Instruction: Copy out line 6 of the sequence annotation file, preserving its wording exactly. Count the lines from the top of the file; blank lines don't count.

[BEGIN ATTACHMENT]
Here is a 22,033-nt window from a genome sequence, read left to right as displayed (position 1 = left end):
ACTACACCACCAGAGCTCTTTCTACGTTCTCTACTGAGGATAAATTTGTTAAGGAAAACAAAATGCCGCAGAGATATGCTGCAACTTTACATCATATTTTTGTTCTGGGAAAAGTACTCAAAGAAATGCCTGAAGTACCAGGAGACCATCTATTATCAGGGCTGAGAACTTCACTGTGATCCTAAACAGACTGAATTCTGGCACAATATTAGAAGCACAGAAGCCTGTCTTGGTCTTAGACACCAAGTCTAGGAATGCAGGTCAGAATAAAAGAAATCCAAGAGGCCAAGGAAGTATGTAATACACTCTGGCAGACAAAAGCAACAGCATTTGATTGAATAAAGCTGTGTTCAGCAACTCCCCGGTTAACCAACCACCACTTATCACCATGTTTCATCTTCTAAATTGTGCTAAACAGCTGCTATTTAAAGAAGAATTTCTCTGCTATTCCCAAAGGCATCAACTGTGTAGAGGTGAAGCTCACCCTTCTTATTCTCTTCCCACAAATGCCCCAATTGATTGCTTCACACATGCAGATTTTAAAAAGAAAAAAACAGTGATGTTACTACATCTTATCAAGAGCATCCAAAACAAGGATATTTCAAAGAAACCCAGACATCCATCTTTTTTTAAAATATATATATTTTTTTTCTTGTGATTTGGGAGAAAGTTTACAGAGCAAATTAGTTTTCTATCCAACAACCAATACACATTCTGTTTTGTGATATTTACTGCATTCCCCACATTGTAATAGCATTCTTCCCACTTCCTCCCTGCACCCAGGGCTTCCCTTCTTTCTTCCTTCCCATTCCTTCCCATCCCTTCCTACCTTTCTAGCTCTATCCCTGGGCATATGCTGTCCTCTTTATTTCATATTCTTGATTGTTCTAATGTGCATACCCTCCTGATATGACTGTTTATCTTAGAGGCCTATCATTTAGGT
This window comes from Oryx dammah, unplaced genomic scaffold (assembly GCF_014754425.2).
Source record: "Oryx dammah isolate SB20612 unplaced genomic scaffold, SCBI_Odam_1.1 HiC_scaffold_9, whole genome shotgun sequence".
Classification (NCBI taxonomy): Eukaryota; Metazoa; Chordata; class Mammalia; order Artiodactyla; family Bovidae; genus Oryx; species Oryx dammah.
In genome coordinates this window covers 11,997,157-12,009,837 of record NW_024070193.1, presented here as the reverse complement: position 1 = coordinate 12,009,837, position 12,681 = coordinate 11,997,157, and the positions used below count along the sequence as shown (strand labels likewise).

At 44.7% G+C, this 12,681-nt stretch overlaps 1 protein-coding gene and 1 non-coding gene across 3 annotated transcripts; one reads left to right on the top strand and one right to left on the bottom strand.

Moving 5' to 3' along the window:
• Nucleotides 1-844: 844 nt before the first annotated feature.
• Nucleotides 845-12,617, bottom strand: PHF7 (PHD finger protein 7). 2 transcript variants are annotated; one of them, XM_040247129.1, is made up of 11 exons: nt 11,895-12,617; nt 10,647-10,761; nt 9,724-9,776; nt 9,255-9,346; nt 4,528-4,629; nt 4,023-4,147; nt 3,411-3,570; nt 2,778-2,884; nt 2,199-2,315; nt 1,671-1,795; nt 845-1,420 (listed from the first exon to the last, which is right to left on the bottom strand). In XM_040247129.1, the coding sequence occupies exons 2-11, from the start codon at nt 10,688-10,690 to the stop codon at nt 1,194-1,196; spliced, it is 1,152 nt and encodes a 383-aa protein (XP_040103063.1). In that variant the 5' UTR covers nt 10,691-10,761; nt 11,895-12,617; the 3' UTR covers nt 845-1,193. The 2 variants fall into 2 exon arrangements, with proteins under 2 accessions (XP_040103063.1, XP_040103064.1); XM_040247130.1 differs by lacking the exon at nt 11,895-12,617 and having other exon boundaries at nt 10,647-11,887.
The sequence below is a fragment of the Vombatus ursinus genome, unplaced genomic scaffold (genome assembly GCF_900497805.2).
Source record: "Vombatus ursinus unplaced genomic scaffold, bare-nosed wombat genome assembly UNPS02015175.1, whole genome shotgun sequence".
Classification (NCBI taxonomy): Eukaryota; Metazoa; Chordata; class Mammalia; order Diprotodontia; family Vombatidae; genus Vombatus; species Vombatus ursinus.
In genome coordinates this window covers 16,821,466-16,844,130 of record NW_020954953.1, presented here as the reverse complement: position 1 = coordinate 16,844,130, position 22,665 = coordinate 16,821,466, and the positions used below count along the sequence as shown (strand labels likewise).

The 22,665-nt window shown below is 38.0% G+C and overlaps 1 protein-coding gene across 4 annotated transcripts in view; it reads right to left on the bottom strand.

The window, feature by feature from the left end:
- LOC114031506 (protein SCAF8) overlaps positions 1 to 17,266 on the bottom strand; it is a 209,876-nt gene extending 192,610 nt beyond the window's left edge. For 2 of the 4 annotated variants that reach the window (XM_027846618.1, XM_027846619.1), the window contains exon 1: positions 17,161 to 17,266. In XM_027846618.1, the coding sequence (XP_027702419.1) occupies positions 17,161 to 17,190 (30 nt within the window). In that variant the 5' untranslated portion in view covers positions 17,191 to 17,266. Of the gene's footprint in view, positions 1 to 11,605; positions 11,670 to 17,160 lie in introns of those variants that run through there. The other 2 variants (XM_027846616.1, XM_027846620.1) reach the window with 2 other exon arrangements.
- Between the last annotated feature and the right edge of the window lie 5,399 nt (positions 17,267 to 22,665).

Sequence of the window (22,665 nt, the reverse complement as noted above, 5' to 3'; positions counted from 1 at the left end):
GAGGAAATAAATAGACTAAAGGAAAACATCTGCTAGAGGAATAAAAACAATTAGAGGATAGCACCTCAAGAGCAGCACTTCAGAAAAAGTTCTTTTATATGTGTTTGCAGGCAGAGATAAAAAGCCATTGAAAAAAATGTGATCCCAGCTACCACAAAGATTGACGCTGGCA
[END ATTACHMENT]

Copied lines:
In genome coordinates this window covers 11,997,157-12,009,837 of record NW_024070193.1, presented here as the reverse complement: position 1 = coordinate 12,009,837, position 12,681 = coordinate 11,997,157, and the positions used below count along the sequence as shown (strand labels likewise).